I have known some people whom I consider to be arrogant. It isn’t a description I use often for a couple of reasons. First, I seem to spend a lot of my time working with and relating to people who are struggling with such low self-esteem that arrogance simply isn’t going to happen, although strangely enough, many of them worry about becoming arrogant. And secondly, I don’t use it much because when I am accused of being arrogant, it hurts and so I hesitate to describe someone with that word.
But I have known a few people whom I would consider arrogant. Just to be safe, I looked up a definition of the word using the Oxford online dictionary. It tells me the word is a adjective that describes someone who has or shows “an exaggerated sense of one’s own importance or abilities.” So, it seems to me, it takes two things to be arrogant: not being as good or as important as you think and refusing to see the reality of who or what you are.
I see this in practise now and then with people who seem to go out of their way to cause hurt and pain and difficulty and justify it be saying something like, “That’s just who I am–you can like it or lump it”. But often, who they think they are and who they really are isn’t the same thing.
The gap between their claims and their reality is obvious, at least to me and often to others but the individual just doesn’t seem to see it or acknowledge it–and maybe even doesn’t care if the gap exists. They are who they are and that is the way it is.
Well, it is true we are who we are–but being who we are isn’t a static and unchanging reality. Human life is a process of change that begins at conception and for believers anyway doesn’t end until we are transformed by the power of God so that we can be part of the new heaven and new earth. Our lives are built on the reality of change–we expect it and count on it and structure life around the changes.
We don’t expect much from a new-born. They have to be cute, healthy, and smile at their grandparents before they smile at anyone else. A teen who is cute, healthy and smiles only at the grandparents causes serious concern–they haven’t changed as they should. Toddlers are expected to get really upset and even have tantrums as they discover parents won’t let them play with power saws. Twenty-somethings who have temper tantrums have some obvious and dangerous issues–they haven’t changed as they should.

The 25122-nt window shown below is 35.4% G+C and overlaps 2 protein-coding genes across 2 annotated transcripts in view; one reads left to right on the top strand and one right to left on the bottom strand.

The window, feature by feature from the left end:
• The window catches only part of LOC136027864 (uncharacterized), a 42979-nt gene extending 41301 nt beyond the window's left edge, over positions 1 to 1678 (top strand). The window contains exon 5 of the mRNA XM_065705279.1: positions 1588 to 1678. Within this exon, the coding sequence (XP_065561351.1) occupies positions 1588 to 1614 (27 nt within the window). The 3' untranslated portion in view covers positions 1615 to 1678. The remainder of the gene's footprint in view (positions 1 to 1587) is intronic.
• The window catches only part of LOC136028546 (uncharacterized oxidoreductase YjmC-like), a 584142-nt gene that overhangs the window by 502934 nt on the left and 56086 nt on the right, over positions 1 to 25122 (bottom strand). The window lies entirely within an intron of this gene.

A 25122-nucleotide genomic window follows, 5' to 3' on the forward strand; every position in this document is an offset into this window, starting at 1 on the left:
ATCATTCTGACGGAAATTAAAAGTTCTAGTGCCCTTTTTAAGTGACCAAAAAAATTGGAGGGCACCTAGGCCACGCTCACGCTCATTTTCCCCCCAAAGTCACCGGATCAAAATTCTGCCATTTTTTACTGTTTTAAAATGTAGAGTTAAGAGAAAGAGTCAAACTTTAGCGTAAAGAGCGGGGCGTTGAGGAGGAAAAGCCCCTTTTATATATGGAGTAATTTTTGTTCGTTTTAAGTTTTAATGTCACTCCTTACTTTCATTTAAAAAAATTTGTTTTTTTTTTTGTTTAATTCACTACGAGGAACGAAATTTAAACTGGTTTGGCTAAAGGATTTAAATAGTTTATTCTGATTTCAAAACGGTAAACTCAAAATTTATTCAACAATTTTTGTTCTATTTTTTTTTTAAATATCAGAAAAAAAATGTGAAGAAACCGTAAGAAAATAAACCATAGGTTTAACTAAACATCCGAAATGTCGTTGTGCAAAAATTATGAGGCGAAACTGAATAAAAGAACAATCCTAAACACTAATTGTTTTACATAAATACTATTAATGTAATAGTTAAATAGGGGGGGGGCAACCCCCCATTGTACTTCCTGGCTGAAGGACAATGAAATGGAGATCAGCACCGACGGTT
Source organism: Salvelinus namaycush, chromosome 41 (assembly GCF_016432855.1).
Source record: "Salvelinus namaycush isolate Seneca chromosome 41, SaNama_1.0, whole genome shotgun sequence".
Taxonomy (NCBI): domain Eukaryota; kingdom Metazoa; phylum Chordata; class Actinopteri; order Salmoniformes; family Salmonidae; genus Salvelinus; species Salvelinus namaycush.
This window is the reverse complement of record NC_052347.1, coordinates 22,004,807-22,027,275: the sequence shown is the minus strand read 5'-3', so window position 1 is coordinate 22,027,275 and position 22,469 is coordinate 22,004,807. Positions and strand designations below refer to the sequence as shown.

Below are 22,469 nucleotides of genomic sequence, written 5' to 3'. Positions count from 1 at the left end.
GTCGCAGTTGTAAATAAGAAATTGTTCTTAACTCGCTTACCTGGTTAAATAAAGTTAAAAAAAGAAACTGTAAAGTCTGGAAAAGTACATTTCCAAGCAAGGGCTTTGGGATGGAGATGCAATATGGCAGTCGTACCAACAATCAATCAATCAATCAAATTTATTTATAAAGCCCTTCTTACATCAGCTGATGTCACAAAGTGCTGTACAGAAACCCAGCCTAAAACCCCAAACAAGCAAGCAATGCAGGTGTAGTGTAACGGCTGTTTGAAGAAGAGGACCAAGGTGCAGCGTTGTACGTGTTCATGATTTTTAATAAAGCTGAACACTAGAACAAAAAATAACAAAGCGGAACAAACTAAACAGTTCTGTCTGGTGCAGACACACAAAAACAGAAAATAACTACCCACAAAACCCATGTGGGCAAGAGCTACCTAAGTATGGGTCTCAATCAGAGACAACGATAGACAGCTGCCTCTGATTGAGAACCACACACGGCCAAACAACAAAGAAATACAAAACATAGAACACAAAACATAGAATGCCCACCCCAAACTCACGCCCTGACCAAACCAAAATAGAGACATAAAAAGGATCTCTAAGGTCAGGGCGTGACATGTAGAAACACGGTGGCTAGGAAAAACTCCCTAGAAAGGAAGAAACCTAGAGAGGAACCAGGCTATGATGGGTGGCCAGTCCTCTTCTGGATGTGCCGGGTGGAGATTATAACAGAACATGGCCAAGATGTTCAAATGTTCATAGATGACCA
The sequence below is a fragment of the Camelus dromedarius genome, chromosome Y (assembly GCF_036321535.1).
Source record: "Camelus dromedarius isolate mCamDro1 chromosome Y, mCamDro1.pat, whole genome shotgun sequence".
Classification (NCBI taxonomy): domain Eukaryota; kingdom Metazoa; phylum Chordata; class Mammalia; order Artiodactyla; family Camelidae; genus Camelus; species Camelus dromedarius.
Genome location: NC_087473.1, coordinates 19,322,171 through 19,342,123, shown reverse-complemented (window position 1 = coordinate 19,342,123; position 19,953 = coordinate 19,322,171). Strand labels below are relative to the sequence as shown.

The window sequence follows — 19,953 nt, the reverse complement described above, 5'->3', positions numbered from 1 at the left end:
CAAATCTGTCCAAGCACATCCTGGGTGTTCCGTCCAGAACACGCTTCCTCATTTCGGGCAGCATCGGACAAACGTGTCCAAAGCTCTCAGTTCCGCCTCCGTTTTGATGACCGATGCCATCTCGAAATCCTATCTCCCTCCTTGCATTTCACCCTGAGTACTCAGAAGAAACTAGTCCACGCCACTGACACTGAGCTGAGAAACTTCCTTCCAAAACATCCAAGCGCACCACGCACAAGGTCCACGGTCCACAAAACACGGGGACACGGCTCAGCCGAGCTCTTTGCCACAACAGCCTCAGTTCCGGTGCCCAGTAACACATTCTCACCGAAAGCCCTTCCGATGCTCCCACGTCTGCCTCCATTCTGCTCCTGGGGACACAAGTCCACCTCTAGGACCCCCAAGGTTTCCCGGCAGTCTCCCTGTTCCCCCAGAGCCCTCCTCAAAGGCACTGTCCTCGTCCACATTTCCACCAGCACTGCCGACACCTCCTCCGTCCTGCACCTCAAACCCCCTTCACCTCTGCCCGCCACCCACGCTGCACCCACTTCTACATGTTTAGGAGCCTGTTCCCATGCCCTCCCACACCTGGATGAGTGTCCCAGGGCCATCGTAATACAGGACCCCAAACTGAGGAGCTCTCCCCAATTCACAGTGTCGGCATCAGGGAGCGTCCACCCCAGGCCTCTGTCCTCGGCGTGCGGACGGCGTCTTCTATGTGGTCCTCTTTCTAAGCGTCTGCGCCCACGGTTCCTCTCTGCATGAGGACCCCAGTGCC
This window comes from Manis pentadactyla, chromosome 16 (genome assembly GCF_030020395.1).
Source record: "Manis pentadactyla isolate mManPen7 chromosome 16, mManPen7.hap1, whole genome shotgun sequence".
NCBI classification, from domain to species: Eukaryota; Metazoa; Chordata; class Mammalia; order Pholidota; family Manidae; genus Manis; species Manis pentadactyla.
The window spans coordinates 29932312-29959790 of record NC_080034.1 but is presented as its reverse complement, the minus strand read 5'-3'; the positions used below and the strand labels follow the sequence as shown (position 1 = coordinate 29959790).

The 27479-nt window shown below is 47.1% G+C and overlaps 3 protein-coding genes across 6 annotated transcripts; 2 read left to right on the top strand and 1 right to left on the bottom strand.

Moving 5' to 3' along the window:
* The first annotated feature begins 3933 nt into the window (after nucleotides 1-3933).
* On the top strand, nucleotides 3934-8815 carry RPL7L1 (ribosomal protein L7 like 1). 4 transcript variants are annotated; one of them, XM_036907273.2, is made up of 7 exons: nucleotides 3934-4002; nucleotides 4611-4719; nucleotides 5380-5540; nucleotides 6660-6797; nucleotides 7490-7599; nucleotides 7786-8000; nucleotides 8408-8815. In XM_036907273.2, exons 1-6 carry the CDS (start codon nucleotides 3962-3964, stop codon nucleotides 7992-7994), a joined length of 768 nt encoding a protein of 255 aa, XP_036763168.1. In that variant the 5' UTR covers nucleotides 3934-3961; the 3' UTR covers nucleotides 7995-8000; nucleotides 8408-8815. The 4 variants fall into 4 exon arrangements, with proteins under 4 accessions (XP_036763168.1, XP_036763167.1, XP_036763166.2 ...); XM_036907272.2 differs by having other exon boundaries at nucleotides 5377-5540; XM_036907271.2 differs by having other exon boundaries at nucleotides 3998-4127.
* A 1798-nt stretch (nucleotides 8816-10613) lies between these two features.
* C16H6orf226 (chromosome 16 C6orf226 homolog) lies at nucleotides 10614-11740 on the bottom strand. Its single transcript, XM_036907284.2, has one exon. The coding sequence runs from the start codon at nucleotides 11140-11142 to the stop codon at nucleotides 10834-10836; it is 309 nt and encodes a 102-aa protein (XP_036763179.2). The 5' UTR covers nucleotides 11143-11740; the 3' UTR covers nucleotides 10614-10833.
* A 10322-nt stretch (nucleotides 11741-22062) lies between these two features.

Since we are always changing, we really can’t use “We are who we are” as a justification for our behaviour or whatever. This really is the path to arrogance–assuming that we are perfect the way we are.
But here is where it gets interesting, at least to me. The arrogant refuse to listen to themselves and those around them and that allows them to develop an irritatingly inflated view of who they are. Those who struggle with low self-esteem listen too much to those around them and develop a more socially acceptable but equally damaging deflated view of themselves. It appears that when it comes to being who we are, we are damned if we do and damned if we don’t.
We can’t ignore how people see us but we can’t take it for Gospel truth–either way causes us trouble. And then, even more confusing is the reality that we really can’t find a spot and stick with it because we are always changing–physically, as we know; emotionally, which we may or may not recognize and spiritually, which we probably recognize even less than the emotional. There is no steady state in life and so we really can’t use, “That’s the way I am” as a justification.
Some of the changes we are in charge of: my weight is the result of choices that I make. Some of the changes, we aren’t in charge of: my age advances no matter what I do. And some of the changes we could control but choose not to: my reactions to people around me sometimes need to be better but I am not always interested in making the necessary changes.
So, we are changing, whether we like it or not–but maybe we can and should be more conscious of and in control of the direction of our changes, which we will look at in the next post.
May the peace of God be with you.